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KEEPING YOU IN TOUCH - YOUR FREE MONTHLY NEWSPAPER DELIVERED DOOR-TO-DOOR FOR 33 YEARS Inner Spirit Therapies


Angelic Reiki SPRING 2020 OFFER


First 30 minutes of 1st treatment FREE 07939 848 664


www.innerspirittherapies.com


If you get up early at the moment, around 5.00am, and see the sky is clear (don't laugh, clear skies aren't absolutely impossible in Cumbria, they're just as rare


reaching a


as a Love Island the


final


Mastermind) look to the south-east and you will see


reasonably-


LIZ HUNTER PHYSIOTHERAPY LTD


We have a team of four physiotherapists and a sports and


remedial massage therapist offering appointments Monday to Saturday including some evenings. We also offer a wide range of exercise classes suitable for all ages and abilities, to maintain and improve strength and flexibility.


For any information please contact us on: 01900 822008 or visit www.lizhunterphysio.co.uk Lorton Street Clinic, Lorton Street, Cockermouth, CA13 9RH


BEAUTY AT HOME WITH HAILEE


Mobile beautician, enjoy beauty treatments in the comfort of your own home by a fully qualified beauty technician. Specialising in CND shellac, many colours and glitters of your choice.


DERMAPLANING NOW AVAILABLE


A safe and effective manual exfoliation procedure leaving the skin visibly smoother with an instant glow.


TEL: 07957 261739 • FB: @haileebellx


bright orange star shining just above the trees. Give it another hour and if


the just sky brighter in clearing aren't is


still clear you'll see a


colour. star the


horizon to its lower left too, more yellow - white ‘stars’


actually These stars,


they're planets. The creamy-coloured one is Saturn, the reddish one, you won't be surprised to hear, is Mars. It's easily visible to the naked eye now but come the autumn, it will be a much more impressive sight - high in the sky and a lot brighter than it is now. I can't wait. I'll be looking at it through my telescope every chance I get.


But as excited as I'll be to gaze across the gulf of space and marvel at the sight of the Red Planet's shining ice caps, dark dust deserts and vast orange plains, I'll feel a lot of frustration and disappointment too. Because instead of looking at its shimmering disc through a telescope, I should be looking at video footage of astronauts bouncing happily across its surface, kicking up clouds of cinnamon- hued dust with their big white boots. It's 2020, for pity's sake! We should have been on Mars years ago.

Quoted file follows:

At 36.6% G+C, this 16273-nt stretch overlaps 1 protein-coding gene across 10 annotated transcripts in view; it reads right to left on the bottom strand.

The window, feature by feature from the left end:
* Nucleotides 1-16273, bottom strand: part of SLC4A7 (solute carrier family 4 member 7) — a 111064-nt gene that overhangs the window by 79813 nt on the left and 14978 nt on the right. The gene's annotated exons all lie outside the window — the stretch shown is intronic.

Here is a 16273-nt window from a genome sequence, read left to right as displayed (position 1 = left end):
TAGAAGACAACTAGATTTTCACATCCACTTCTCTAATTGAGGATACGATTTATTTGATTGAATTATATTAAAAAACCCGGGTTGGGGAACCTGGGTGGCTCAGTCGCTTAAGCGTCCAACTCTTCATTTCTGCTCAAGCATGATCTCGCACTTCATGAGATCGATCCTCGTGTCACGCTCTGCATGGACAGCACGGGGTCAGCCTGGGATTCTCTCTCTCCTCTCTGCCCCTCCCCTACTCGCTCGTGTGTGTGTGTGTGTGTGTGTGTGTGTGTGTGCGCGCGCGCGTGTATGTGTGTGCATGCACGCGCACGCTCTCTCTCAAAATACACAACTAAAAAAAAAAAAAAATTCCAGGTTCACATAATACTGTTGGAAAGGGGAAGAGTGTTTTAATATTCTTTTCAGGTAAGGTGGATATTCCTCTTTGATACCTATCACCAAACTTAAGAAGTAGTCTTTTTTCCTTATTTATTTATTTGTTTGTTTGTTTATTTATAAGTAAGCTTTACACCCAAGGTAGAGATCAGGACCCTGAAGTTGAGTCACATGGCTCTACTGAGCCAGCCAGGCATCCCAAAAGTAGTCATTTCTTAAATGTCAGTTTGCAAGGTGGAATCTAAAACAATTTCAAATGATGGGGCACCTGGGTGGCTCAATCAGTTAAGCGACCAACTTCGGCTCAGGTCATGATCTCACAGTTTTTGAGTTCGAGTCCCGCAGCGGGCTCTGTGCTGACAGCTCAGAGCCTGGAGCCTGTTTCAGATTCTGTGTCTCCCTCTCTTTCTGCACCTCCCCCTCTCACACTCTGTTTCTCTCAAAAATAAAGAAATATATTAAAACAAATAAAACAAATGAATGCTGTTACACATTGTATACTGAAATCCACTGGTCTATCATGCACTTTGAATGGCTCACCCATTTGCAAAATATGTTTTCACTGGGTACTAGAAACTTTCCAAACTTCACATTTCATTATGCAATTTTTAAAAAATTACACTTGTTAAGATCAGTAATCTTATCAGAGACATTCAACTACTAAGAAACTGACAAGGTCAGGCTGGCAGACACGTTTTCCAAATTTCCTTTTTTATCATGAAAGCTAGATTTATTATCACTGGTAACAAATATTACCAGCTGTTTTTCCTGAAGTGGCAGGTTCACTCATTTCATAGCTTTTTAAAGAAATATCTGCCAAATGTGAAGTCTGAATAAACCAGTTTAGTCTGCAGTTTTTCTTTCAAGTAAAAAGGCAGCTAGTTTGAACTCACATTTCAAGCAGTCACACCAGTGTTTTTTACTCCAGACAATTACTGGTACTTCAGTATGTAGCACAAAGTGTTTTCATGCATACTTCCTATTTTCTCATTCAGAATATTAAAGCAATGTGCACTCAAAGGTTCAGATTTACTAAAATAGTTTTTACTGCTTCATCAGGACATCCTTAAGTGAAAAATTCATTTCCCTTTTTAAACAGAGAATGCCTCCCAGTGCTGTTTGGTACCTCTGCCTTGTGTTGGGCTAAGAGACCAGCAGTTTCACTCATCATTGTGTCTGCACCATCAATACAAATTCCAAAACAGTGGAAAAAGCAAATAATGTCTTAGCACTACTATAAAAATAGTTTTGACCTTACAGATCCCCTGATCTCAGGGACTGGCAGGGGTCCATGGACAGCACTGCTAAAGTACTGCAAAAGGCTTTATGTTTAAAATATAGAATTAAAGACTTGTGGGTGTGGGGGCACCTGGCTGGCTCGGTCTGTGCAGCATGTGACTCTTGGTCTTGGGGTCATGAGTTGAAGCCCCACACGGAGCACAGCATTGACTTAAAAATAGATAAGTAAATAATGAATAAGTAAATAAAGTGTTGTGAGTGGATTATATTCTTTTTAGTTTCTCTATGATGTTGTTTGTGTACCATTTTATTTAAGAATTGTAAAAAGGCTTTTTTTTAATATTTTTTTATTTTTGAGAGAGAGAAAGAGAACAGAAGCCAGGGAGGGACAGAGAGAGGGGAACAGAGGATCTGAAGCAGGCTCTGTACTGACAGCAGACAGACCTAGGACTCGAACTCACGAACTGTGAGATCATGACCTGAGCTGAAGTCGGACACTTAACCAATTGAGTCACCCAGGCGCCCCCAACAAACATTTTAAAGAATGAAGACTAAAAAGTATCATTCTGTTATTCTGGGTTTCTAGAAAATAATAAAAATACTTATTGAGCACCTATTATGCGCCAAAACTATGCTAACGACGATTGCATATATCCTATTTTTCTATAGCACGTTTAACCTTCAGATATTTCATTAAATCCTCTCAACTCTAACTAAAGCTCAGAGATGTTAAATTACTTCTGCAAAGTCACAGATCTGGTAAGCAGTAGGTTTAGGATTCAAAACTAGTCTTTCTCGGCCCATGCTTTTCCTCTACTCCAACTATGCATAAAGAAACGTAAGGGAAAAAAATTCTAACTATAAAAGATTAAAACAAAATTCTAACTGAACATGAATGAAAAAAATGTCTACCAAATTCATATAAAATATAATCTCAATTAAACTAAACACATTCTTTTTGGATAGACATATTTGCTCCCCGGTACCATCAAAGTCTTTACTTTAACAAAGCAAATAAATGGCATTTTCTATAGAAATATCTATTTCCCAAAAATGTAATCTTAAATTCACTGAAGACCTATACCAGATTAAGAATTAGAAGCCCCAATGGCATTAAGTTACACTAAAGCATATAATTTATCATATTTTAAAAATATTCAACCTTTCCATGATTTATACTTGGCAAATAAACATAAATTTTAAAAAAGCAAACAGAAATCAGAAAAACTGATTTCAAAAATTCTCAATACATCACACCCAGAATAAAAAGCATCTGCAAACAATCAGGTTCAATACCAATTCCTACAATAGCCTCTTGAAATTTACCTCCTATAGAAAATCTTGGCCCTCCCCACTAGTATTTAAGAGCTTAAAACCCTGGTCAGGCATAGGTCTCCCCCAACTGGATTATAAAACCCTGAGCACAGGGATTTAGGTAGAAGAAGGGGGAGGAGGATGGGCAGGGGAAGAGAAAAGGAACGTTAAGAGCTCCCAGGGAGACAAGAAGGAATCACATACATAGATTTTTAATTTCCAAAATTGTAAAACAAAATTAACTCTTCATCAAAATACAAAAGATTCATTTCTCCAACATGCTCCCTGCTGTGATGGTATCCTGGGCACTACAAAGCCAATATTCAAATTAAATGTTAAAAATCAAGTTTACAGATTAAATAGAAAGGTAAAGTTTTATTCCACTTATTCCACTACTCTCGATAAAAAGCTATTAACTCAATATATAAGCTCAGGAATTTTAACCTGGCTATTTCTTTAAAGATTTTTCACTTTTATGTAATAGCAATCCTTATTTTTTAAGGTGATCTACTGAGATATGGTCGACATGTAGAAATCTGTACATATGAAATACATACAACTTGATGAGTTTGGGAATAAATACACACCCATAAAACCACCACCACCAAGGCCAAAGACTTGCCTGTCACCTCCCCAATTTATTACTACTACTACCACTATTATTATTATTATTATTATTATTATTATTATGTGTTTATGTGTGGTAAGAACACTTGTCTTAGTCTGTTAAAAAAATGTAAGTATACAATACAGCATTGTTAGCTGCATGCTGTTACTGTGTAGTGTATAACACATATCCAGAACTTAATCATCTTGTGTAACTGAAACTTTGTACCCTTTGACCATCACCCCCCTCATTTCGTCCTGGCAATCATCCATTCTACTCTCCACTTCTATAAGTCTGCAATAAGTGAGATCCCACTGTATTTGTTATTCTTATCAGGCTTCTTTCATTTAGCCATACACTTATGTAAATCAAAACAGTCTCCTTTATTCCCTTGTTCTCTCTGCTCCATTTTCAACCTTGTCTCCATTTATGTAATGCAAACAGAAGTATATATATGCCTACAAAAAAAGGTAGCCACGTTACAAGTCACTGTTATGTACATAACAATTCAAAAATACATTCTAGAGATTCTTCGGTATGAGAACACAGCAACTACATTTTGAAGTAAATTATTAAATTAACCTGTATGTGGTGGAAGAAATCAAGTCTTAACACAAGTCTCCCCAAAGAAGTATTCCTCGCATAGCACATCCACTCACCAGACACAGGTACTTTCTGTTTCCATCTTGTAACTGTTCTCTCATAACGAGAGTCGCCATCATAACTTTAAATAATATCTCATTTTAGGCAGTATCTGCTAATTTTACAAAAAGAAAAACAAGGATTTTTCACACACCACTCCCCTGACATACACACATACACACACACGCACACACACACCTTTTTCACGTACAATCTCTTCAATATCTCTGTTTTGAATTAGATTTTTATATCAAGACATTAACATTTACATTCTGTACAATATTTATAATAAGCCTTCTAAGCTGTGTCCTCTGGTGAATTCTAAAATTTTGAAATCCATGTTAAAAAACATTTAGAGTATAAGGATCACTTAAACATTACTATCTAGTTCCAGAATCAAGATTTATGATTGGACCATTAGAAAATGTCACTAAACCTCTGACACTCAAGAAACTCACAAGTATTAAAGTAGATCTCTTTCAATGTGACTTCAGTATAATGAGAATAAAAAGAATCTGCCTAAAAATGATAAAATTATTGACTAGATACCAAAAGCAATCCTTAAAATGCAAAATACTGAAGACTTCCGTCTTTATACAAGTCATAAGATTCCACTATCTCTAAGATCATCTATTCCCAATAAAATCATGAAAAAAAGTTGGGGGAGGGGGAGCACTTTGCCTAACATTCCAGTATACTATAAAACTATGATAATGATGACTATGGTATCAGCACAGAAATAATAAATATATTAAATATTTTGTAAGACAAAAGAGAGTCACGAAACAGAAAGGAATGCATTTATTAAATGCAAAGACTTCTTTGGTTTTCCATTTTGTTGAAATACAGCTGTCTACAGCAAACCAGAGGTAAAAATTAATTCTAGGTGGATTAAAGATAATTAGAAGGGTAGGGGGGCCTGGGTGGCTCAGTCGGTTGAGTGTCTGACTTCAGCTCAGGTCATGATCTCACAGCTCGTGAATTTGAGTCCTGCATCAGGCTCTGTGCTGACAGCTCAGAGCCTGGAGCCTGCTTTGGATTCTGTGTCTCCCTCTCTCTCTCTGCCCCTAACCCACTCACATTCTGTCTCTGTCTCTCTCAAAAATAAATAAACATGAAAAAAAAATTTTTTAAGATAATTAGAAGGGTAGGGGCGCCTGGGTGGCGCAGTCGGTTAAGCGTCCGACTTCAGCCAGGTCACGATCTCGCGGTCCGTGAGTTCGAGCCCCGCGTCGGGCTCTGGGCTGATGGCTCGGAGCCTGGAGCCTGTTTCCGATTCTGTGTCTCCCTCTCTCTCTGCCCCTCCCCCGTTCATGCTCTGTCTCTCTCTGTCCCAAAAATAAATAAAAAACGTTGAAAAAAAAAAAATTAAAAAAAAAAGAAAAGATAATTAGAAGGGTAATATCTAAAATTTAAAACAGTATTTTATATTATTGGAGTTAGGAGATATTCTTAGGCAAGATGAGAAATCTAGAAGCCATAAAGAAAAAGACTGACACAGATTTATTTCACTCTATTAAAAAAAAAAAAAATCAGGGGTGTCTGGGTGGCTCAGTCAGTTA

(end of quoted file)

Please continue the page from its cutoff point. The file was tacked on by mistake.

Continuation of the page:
DOUBLE GLAZING


REPAIR SPECIALIST with over 30 years experience


Locks, Handles, Hinges, Units All at Competitive Rates


Call Ben on: 01900 826572 Mobile: 07522 981 106


INFO@COCKERMOUTHPOST.CO.UK


In a way, we have been ‘on Mars’ since 1976 when NASA's twin Viking probes landed. Since then, many different probes have landed on that distant world. Some stayed where they landed, to carry out detailed experiments in one specific location, others set off across across Barsoom's desolate but beautiful rocky landscape like R2-D2 trundling across the deserts of Tatooine. These Mars rovers, little robot buggies, half scientist, half sightseer, have travelled for dozens of kilometres across Mars and have genuinely revolutionised our understanding of that faraway world. But as amazing as they are - and no-one is a bigger Mars rover fan


contestant of


LETTER FROM THE


SOUTH...


than me - compared to a human being, they are very limited in their capabilities. When they're not getting stuck in a dust dune or waiting for their computers to reboot, they move sooooo slowly and can do so little, that they are as frustrating


as fantastic. somewhere they I that are


read a


human astronaut on Mars could do in an hour what a rover can do in a day.


Of course, it is a lot harder


and expensive hasn't to done


people to Mars than robots, which is why it been


Robots just need power - from sunlight or a nuclear reactor - but


people need a lot more. They need food and water, air to breathe, a place to live and work inside, protected from the clogging dust, harmful radiation and freezing temperatures of Mars. And they need a way to come home.


Growing up as a space-mad kid, hiding at breaktimes in the library at St. Joseph's school, devouring books about the stars and planets behind a curtain, I was told - no, I was promised - that people would fly to Mars not long after the Apollo missions finished. Mounting my cards in my treasured Brooke Bond ‘The Space Age’ booklet, I was assured that not just one, but two huge nuclear-powered spaceships would set off for Mars in 1986. In the 90s, Maggie Philbin looked me in the eye through my TV and told me that space technology was progressing so fast that when I grew up, I would be able to go to Mars.


Well, Maggie ‘Pants on Fire’ Philbin told me a fib. I'm not on Mars, and no-one else is. Mars is still the only planet in the solar system inhabited exclusively by robots. So, when Mars is shining bright in the sky in October, I'll be thrilled, as I am every time I see it. But I'll be sad too! Because at this rate I'll be in my 70s when the first crewed expedition lands on Mars and knowing my luck I'll nod off, or need to dash to the loo, just as the first boot-print is made in that crushed strawberry dust...


Stuart Atkinson ISSUE 439 | 27 FEBRUARY 2020 | 10


more send


yet.


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